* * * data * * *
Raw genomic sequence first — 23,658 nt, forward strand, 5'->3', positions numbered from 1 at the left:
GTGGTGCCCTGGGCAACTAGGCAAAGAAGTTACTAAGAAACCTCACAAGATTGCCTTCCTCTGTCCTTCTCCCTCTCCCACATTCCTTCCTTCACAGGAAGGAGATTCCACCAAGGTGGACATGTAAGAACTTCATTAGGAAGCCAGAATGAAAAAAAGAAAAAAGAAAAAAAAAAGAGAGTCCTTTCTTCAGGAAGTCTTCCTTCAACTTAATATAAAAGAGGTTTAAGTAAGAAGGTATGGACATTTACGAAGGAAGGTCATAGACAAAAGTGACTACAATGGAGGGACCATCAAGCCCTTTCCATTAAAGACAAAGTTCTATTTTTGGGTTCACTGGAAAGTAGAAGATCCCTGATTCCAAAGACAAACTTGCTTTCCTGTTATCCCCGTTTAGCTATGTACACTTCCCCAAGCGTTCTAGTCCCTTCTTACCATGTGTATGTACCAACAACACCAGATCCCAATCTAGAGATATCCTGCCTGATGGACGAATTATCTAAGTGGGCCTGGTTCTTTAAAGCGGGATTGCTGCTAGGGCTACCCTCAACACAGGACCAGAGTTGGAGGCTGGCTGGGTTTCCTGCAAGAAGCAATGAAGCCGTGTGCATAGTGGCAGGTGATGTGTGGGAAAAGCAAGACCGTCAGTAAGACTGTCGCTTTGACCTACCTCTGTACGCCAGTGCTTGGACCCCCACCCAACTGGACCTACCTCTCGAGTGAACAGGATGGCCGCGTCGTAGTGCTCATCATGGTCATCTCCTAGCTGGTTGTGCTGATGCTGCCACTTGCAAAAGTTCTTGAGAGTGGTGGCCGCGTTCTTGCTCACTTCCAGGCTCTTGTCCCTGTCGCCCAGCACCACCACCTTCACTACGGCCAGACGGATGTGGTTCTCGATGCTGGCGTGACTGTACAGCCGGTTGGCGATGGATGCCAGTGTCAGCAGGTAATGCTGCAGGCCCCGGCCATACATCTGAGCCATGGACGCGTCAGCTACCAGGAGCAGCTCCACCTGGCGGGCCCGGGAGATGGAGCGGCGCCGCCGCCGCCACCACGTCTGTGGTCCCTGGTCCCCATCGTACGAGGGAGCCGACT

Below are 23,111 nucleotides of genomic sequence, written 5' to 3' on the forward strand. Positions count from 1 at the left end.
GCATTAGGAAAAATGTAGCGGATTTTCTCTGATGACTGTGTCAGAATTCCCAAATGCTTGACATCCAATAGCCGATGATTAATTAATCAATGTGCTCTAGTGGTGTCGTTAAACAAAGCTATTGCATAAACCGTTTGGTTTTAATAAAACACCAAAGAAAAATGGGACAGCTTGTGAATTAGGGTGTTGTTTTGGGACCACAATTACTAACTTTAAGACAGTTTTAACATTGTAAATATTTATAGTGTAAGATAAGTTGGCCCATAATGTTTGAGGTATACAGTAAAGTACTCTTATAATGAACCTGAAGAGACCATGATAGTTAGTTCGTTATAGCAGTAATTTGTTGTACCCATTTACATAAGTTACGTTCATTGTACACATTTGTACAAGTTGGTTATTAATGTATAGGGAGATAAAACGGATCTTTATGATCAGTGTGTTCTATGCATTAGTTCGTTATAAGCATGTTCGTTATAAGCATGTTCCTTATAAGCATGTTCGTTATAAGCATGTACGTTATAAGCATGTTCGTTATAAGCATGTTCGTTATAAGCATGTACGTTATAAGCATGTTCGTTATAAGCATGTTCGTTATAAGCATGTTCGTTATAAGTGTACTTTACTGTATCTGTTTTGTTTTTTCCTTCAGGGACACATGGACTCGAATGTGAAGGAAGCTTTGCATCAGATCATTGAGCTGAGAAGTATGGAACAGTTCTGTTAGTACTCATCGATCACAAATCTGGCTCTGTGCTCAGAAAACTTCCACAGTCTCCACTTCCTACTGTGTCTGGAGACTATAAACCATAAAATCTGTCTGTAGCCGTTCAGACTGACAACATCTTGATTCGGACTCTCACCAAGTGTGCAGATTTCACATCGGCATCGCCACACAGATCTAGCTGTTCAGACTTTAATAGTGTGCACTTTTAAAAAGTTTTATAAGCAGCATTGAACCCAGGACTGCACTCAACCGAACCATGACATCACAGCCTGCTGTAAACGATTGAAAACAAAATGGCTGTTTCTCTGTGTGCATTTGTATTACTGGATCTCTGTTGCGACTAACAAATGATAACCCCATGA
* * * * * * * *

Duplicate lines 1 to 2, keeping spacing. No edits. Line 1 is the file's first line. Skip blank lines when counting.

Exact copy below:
Raw genomic sequence first — 23,658 nt, forward strand, 5'->3', positions numbered from 1 at the left:
GTGGTGCCCTGGGCAACTAGGCAAAGAAGTTACTAAGAAACCTCACAAGATTGCCTTCCTCTGTCCTTCTCCCTCTCCCACATTCCTTCCTTCACAGGAAGGAGATTCCACCAAGGTGGACATGTAAGAACTTCATTAGGAAGCCAGAATGAAAAAAAGAAAAAAGAAAAAAAAAAGAGAGTCCTTTCTTCAGGAAGTCTTCCTTCAACTTAATATAAAAGAGGTTTAAGTAAGAAGGTATGGACATTTACGAAGGAAGGTCATAGACAAAAGTGACTACAATGGAGGGACCATCAAGCCCTTTCCATTAAAGACAAAGTTCTATTTTTGGGTTCACTGGAAAGTAGAAGATCCCTGATTCCAAAGACAAACTTGCTTTCCTGTTATCCCCGTTTAGCTATGTACACTTCCCCAAGCGTTCTAGTCCCTTCTTACCATGTGTATGTACCAACAACACCAGATCCCAATCTAGAGATATCCTGCCTGATGGACGAATTATCTAAGTGGGCCTGGTTCTTTAAAGCGGGATTGCTGCTAGGGCTACCCTCAACACAGGACCAGAGTTGGAGGCTGGCTGGGTTTCCTGCAAGAAGCAATGAAGCCGTGTGCATAGTGGCAGGTGATGTGTGGGAAAAGCAAGACCGTCAGTAAGACTGTCGCTTTGACCTACCTCTGTACGCCAGTGCTTGGACCCCCACCCAACTGGACCTACCTCTCGAGTGAACAGGATGGCCGCGTCGTAGTGCTCATCATGGTCATCTCCTAGCTGGTTGTGCTGATGCTGCCACTTGCAAAAGTTCTTGAGAGTGGTGGCCGCGTTCTTGCTCACTTCCAGGCTCTTGTCCCTGTCGCCCAGCACCACCACCTTCACTACGGCCAGACGGATGTGGTTCTCGATGCTGGCGTGACTGTACAGCCGGTTGGCGATGGATGCCAGTGTCAGCAGGTAATGCTGCAGGCCCCGGCCATACATCTGAGCCATGGACGCGTCAGCTACCAGGAGCAGCTCCACCTGGCGGGCCCGGGAGATGGAGCGGCGCCGCCGCCGCCACCACGTCTGTGGTCCCTGGTCCCCATCGTACGAGGGAGCCGACT